In addition, we are going to cut the celery and skinned carrots into 1-2″ pieces, smash the garlic cloves whole, and quarter the onions with skins on. Portion out 2 tablespoons of Ultimate Poultry Rub and 2 dried bay leaves.
Place all the ingredients in a shallow pan. The larger the pan, the more surface area for the liquid and vegetables to pick up smoke.
This is a multi-step process. It starts with the smoke, then the simmer, and finally the thicken.
We are going to begin by setting up our smoker for indirect heating at 225-250 degrees F. If you have a grill or oven (w/ liquid smoke), use the same temperature. Ideally, whatever wood you are using to smoke your turkey (or chicken, or whatever) you will want to use for this gravy.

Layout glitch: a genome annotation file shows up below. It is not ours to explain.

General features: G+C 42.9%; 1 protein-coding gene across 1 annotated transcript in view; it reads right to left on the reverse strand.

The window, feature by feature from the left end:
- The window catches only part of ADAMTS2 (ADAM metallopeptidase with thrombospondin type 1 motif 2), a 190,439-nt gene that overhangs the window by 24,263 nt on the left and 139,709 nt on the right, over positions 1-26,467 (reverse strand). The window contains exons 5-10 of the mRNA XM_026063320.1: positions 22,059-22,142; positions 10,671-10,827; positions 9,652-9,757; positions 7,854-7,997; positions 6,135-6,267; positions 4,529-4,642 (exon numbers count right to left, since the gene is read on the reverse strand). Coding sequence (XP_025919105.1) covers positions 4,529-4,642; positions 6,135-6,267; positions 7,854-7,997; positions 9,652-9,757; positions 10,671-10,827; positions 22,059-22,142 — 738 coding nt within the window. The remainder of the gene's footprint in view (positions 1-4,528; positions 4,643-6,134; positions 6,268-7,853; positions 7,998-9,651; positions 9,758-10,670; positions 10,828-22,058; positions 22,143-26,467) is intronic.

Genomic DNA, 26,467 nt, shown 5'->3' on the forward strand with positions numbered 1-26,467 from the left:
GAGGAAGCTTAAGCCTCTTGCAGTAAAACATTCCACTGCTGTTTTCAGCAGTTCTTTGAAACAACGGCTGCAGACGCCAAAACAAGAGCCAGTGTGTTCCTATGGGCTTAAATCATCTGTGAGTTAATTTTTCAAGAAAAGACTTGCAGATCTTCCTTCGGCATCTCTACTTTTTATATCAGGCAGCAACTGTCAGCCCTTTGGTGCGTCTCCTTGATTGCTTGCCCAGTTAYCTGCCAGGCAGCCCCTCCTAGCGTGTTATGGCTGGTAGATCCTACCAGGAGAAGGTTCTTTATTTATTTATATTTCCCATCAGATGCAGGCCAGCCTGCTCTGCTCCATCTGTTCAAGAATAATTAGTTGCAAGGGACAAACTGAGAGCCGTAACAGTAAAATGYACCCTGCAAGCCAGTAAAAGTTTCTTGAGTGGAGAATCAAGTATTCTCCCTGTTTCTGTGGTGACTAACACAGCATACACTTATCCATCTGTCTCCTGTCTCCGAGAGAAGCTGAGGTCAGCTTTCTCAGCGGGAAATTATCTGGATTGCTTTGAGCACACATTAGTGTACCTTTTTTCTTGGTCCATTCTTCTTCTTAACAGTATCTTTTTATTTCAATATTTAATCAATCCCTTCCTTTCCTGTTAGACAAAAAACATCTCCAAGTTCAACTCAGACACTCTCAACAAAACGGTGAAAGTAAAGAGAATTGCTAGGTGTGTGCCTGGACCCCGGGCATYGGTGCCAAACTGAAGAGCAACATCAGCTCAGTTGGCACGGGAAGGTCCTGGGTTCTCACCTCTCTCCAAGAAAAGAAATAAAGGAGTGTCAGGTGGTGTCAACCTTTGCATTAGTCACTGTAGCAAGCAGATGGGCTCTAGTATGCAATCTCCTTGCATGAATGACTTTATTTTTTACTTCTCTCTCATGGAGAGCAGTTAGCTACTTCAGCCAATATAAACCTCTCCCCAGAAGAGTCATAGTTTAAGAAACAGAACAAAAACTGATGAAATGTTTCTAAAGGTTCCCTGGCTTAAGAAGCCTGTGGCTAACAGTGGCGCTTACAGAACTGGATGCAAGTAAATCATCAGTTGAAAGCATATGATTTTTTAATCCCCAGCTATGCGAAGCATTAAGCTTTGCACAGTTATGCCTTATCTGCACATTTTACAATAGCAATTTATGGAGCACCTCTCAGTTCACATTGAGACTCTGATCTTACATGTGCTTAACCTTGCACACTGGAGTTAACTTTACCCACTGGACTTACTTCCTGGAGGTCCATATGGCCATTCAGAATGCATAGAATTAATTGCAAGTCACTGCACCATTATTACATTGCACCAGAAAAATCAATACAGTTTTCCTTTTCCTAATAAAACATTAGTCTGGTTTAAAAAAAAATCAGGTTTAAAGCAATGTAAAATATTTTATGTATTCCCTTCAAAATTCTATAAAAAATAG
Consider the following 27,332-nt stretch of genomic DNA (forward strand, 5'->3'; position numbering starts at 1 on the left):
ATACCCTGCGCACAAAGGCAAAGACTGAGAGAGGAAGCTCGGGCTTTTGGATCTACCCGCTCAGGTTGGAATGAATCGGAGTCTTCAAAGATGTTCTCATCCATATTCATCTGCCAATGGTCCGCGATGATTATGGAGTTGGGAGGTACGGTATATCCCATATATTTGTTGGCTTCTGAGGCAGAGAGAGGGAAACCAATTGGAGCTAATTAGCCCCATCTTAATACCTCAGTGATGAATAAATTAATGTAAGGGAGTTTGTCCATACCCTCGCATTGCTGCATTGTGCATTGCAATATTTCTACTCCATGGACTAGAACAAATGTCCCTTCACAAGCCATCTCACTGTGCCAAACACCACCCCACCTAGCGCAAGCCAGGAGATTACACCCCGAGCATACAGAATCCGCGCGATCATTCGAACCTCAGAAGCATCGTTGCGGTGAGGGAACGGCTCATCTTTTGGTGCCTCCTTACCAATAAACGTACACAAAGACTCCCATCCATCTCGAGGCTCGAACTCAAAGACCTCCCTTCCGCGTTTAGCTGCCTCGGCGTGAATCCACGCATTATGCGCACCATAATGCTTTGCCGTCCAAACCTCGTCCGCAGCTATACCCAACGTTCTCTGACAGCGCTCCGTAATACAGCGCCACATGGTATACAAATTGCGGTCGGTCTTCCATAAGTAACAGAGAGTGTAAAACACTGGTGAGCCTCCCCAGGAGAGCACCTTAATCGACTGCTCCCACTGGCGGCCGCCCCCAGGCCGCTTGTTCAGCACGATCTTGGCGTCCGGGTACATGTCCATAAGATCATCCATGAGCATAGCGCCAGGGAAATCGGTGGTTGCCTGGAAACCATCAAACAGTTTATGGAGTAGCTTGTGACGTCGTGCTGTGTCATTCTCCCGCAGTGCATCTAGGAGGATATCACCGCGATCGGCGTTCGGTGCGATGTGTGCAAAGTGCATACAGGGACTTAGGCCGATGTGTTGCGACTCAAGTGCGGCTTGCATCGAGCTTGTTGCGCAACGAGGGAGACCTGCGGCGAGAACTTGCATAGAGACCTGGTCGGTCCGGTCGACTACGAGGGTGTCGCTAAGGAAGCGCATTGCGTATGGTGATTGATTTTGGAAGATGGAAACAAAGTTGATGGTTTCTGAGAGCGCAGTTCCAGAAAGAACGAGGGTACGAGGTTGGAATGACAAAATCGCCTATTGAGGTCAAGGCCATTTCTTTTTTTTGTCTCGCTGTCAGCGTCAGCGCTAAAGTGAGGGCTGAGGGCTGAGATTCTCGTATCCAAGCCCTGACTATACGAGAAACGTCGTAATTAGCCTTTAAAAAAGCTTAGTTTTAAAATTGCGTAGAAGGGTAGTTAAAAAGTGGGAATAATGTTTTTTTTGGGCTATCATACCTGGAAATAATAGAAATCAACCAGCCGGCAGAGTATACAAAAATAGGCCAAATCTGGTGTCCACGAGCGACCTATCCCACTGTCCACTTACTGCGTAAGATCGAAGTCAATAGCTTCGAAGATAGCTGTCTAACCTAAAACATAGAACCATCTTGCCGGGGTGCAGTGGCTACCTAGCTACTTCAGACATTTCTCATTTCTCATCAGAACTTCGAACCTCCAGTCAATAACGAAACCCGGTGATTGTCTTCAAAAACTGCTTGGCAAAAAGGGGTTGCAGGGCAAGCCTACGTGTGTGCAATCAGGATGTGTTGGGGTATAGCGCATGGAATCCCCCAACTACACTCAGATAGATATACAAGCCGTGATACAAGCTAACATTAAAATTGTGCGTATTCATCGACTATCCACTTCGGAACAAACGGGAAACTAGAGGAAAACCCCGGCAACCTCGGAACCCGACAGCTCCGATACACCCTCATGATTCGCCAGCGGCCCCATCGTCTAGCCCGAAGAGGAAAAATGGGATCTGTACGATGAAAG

Start to boil 13 cups of water on the stove. Not 12, or 14? Why 13? Because of evaporation. At the end, after the boil and smoke, we should have about 12 cups left.
Once your smoker is at temperature, place the pan inside. Do not add the water yet. Continue to smoke for 15 minutes, and then the add boiling water. Continue to smoke for 2 hours.
Once the pan has completed smoking, we need to filter out all the solids and strain through a fine mesh strainer, like this one. All of the solids can be discarded at this time.
In a stock pot, we are going to bring the remaining liquid to a boil, and then drop to a simmer for 2 hours, uncovered. The purpose behind this is to evaporate some of the water and make the flavoring of the soon to be gravy more concentrated and robust. If you like even more robust flavor, continue simmering for another 30 minutes.